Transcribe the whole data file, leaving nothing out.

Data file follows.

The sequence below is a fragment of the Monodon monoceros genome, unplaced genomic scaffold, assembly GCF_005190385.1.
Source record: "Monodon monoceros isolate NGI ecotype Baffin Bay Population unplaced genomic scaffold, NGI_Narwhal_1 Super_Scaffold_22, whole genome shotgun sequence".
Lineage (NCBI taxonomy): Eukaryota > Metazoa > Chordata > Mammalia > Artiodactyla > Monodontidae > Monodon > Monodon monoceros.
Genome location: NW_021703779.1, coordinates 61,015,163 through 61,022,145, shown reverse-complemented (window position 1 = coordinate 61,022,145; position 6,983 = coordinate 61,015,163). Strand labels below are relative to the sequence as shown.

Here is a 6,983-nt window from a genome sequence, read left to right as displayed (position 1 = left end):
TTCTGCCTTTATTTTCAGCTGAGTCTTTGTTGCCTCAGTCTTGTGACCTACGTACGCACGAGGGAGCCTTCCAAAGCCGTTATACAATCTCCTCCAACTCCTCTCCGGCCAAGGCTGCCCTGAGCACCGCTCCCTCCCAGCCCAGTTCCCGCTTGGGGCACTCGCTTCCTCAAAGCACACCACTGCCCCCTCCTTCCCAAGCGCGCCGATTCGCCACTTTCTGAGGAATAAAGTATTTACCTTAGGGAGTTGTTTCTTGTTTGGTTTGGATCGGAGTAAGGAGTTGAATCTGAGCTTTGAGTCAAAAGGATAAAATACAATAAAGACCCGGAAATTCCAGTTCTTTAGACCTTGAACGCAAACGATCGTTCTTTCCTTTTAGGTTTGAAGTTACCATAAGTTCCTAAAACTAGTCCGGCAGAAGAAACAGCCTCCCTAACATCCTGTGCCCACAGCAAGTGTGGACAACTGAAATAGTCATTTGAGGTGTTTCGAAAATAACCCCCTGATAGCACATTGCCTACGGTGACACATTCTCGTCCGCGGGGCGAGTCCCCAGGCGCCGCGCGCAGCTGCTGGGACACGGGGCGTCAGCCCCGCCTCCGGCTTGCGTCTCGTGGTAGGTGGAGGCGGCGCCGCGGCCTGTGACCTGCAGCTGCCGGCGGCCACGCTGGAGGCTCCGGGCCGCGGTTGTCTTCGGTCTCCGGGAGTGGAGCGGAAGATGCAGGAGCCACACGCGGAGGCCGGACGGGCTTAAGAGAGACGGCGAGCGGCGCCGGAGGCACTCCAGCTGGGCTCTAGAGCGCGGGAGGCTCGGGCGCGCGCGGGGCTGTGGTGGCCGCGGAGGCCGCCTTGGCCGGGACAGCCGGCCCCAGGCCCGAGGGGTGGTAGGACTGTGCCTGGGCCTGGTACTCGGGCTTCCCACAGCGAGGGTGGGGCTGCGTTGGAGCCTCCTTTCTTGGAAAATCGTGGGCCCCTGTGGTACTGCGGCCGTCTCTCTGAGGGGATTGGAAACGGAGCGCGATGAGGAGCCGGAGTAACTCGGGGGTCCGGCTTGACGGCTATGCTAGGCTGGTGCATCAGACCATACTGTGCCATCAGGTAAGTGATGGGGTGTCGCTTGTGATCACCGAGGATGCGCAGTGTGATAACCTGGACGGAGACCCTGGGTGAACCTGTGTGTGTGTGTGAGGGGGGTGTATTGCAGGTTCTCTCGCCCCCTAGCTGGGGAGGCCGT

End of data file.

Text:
The sequence below is a fragment of the Monodon monoceros genome, unplaced genomic scaffold, assembly GCF_005190385.1.
Source record: "Monodon monoceros isolate NGI ecotype Baffin Bay Population unplaced genomic scaffold, NGI_Narwhal_1 Super_Scaffold_22, whole genome shotgun sequence".
Lineage (NCBI taxonomy): Eukaryota > Metazoa > Chordata > Mammalia > Artiodactyla > Monodontidae > Monodon > Monodon monoceros.
Genome location: NW_021703779.1, coordinates 61,015,163 through 61,022,145, shown reverse-complemented (window position 1 = coordinate 61,022,145; position 6,983 = coordinate 61,015,163). Strand labels below are relative to the sequence as shown.

Here is a 6,983-nt window from a genome sequence, read left to right as displayed (position 1 = left end):
TTCTGCCTTTATTTTCAGCTGAGTCTTTGTTGCCTCAGTCTTGTGACCTACGTACGCACGAGGGAGCCTTCCAAAGCCGTTATACAATCTCCTCCAACTCCTCTCCGGCCAAGGCTGCCCTGAGCACCGCTCCCTCCCAGCCCAGTTCCCGCTTGGGGCACTCGCTTCCTCAAAGCACACCACTGCCCCCTCCTTCCCAAGCGCGCCGATTCGCCACTTTCTGAGGAATAAAGTATTTACCTTAGGGAGTTGTTTCTTGTTTGGTTTGGATCGGAGTAAGGAGTTGAATCTGAGCTTTGAGTCAAAAGGATAAAATACAATAAAGACCCGGAAATTCCAGTTCTTTAGACCTTGAACGCAAACGATCGTTCTTTCCTTTTAGGTTTGAAGTTACCATAAGTTCCTAAAACTAGTCCGGCAGAAGAAACAGCCTCCCTAACATCCTGTGCCCACAGCAAGTGTGGACAACTGAAATAGTCATTTGAGGTGTTTCGAAAATAACCCCCTGATAGCACATTGCCTACGGTGACACATTCTCGTCCGCGGGGCGAGTCCCCAGGCGCCGCGCGCAGCTGCTGGGACACGGGGCGTCAGCCCCGCCTCCGGCTTGCGTCTCGTGGTAGGTGGAGGCGGCGCCGCGGCCTGTGACCTGCAGCTGCCGGCGGCCACGCTGGAGGCTCCGGGCCGCGGTTGTCTTCGGTCTCCGGGAGTGGAGCGGAAGATGCAGGAGCCACACGCGGAGGCCGGACGGGCTTAAGAGAGACGGCGAGCGGCGCCGGAGGCACTCCAGCTGGGCTCTAGAGCGCGGGAGGCTCGGGCGCGCGCGGGGCTGTGGTGGCCGCGGAGGCCGCCTTGGCCGGGACAGCCGGCCCCAGGCCCGAGGGGTGGTAGGACTGTGCCTGGGCCTGGTACTCGGGCTTCCCACAGCGAGGGTGGGGCTGCGTTGGAGCCTCCTTTCTTGGAAAATCGTGGGCCCCTGTGGTACTGCGGCCGTCTCTCTGAGGGGATTGGAAACGGAGCGCGATGAGGAGCCGGAGTAACTCGGGGGTCCGGCTTGACGGCTATGCTAGGCTGGTGCATCAGACCATACTGTGCCATCAGGTAAGTGATGGGGTGTCGCTTGTGATCACCGAGGATGCGCAGTGTGATAACCTGGACGGAGACCCTGGGTGAACCTGTGTGTGTGTGTGAGGGGGGTGTATTGCAGGTTCTCTCGCCCCCTAGCTGGGGAGGCCGT